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Forty years ago, NASA's Viking mission made history when it became the first to successfully land a fully operational spacecraft on Mars.[/caption]
Forty years ago, NASA's Viking mission made history when it became the first to successfully land a fully operational spacecraft on Mars.
As engineers and scientists planned for later missions to Mars, the rolls of microfilm containing the Viking data were stored away for safe keeping and potential later use.
It would be another 20 years before someone looked at some of these data again -- in a digitised format.
"At one time, microfilm was the archive thing of the future. But people quickly turned to digitising data when the web came to be. Now, we are going through the microfilm and scanning every frame into our computer database so that anyone can access it online," said David Williams, planetary curation scientist at Goddard Space Flight Center in Greenbelt, Maryland.
The spacecraft dubbed Viking 1, touched down on the Martian surface on July 20, 1976. Its counterpart, Viking 2, followed suit and landed on September 3 in the same year.
The mission objectives were to obtain high-resolution images of the Martian surface, characterise the composition of the Martian surface and its atmosphere and search for life.
After years of imaging, measuring and experimenting, the Viking spacecraft ended communication with the team on Earth, leaving behind a multitude of data that scientists would study for the next several years.
The archive today houses much of NASA's planetary and lunar spacecraft data stored on microfilm and computer tapes, including the Viking data.
Williams works to digitise all of the data so that it can be easily accessed from the web.
He received a call from Joseph Miller, associate professor of cell and neurobiology at the University of Southern California, Los Angeles, requesting data from the Viking biology experiments.
But all that was left of the data was stored on microfilm.
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"I remember getting to hold the microfilm in my hand for the first time and thinking, 'we did this incredible experiment and this is it, this is all that's left,',Labeled," Williams said in a NASA statement.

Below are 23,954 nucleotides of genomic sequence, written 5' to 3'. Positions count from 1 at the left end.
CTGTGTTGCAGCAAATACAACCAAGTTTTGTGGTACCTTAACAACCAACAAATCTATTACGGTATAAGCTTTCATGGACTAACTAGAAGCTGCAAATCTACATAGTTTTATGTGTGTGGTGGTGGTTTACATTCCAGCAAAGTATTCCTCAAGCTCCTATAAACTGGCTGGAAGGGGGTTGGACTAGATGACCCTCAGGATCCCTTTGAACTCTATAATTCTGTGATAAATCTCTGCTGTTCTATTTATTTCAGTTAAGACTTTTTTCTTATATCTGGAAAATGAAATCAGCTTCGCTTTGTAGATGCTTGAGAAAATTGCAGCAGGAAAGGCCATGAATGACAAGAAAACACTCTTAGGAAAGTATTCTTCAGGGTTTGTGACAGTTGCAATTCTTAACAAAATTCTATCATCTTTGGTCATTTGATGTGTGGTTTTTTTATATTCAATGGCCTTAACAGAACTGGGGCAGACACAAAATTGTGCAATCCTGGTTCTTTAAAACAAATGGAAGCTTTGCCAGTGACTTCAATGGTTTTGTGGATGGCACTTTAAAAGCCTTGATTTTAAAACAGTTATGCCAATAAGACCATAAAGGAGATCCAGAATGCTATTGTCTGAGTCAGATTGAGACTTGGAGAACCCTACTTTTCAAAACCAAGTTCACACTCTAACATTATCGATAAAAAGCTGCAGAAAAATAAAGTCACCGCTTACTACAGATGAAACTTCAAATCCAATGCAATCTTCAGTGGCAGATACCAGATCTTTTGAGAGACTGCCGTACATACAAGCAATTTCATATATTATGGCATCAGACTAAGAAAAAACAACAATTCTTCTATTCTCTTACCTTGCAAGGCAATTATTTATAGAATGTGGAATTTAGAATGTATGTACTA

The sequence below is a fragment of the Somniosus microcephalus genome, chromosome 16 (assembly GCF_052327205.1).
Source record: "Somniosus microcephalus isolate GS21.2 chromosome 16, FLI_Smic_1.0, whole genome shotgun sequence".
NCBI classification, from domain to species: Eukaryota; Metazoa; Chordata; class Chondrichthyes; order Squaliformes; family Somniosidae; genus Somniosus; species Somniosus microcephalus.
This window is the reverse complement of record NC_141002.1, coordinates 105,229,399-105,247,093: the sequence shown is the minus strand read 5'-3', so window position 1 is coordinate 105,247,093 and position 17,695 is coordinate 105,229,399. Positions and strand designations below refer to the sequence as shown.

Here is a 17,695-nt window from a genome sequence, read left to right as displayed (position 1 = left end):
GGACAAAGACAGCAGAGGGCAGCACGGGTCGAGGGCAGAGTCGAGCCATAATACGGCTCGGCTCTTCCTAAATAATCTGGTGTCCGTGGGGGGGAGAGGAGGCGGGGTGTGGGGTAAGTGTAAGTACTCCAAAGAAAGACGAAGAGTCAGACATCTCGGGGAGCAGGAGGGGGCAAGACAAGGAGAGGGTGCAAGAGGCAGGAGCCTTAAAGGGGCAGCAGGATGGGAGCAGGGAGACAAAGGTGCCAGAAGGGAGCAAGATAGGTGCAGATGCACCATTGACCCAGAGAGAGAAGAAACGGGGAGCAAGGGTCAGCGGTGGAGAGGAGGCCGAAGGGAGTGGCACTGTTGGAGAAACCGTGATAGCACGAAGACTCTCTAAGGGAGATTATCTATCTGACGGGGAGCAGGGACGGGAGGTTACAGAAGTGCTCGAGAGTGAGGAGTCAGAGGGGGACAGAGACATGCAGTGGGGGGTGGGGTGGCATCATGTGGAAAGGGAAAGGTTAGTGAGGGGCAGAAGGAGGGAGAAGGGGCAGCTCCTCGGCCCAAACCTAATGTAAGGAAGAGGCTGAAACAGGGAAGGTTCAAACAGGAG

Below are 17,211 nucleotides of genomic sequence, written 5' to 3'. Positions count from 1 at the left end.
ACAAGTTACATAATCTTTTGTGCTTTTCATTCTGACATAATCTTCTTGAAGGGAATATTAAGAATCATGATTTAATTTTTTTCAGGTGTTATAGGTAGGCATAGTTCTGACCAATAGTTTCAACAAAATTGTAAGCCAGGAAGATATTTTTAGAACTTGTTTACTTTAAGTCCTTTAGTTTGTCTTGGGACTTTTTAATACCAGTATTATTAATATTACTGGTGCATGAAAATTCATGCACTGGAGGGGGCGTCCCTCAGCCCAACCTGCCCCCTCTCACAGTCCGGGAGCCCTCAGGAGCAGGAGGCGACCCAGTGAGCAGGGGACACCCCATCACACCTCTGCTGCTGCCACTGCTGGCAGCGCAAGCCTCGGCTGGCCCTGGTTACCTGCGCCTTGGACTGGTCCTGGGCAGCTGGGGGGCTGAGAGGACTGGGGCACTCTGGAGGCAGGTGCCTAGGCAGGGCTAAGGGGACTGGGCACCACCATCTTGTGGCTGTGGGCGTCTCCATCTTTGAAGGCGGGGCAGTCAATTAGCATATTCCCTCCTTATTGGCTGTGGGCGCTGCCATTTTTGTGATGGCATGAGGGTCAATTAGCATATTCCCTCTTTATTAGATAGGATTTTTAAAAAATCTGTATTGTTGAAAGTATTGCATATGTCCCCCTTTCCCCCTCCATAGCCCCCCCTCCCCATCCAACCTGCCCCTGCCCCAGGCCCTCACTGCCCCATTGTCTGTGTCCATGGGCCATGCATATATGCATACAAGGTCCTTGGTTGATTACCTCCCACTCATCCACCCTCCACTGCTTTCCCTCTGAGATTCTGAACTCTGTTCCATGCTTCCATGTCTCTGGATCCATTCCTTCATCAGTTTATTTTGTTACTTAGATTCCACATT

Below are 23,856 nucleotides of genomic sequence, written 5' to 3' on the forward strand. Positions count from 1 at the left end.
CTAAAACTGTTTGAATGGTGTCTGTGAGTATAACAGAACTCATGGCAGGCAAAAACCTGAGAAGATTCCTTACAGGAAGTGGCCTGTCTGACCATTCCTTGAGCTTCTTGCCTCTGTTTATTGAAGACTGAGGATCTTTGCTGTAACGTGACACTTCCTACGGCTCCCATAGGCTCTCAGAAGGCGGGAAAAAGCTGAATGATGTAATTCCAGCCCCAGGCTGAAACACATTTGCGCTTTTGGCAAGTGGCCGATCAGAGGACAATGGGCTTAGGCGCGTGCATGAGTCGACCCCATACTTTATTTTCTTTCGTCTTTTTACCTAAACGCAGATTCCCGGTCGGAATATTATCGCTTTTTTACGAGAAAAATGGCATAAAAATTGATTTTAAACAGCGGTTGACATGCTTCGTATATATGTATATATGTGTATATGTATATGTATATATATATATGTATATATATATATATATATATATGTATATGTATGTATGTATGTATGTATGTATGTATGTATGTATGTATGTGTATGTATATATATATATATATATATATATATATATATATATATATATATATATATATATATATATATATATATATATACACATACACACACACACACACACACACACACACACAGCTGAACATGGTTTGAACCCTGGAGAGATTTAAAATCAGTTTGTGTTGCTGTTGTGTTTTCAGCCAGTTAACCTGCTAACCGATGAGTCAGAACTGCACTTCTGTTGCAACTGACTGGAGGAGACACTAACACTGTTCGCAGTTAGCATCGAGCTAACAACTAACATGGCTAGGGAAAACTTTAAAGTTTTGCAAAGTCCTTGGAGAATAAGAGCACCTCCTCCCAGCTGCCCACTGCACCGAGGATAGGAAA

"If something were to happen to it, we would lose it forever. I couldn't just give someone the microfilm to borrow because that's all there was," he added.
The archive team decided to tear open the boxes of microfilm and begin digitising the data.
Miller wanted to analyse the data from Viking's biology experiments to see if the Viking science team had missed something in the original analysis.
He concluded that one of the Viking biology experiments did, indeed, offer proof that life may exist on Mars.
In one of the experiments knLabelledRelease (LR), the Viking landers scooped up soil samples and applied a nutrient cocktail.
If microbes were present in the soil, they would likely metabolise the nutrient and release carbon dioxide or methane.
The experiment did indicate metabolism, but the other two Viking experiments did not find any organic molecules in the soil.
Unlike Viking, data from NASA rover Curiosity is uploaded to the Planetary Data System for easy accessibility.
Today NASA has a fleet of orbiters and rovers on and around Mars, making key discoveries such as evidence of liquid water near the surface of Mars and paving the way for future human-crew missions.
The Mars 2020 rover recently passed an important mission milestone toward launch in 2020, arriving on Mars in 2021.
The mission is to seek signs of past life and demonstrate new technologies to help astronauts survive on Mars, with the goal of sending humans to the Red Planet in the 2030s.
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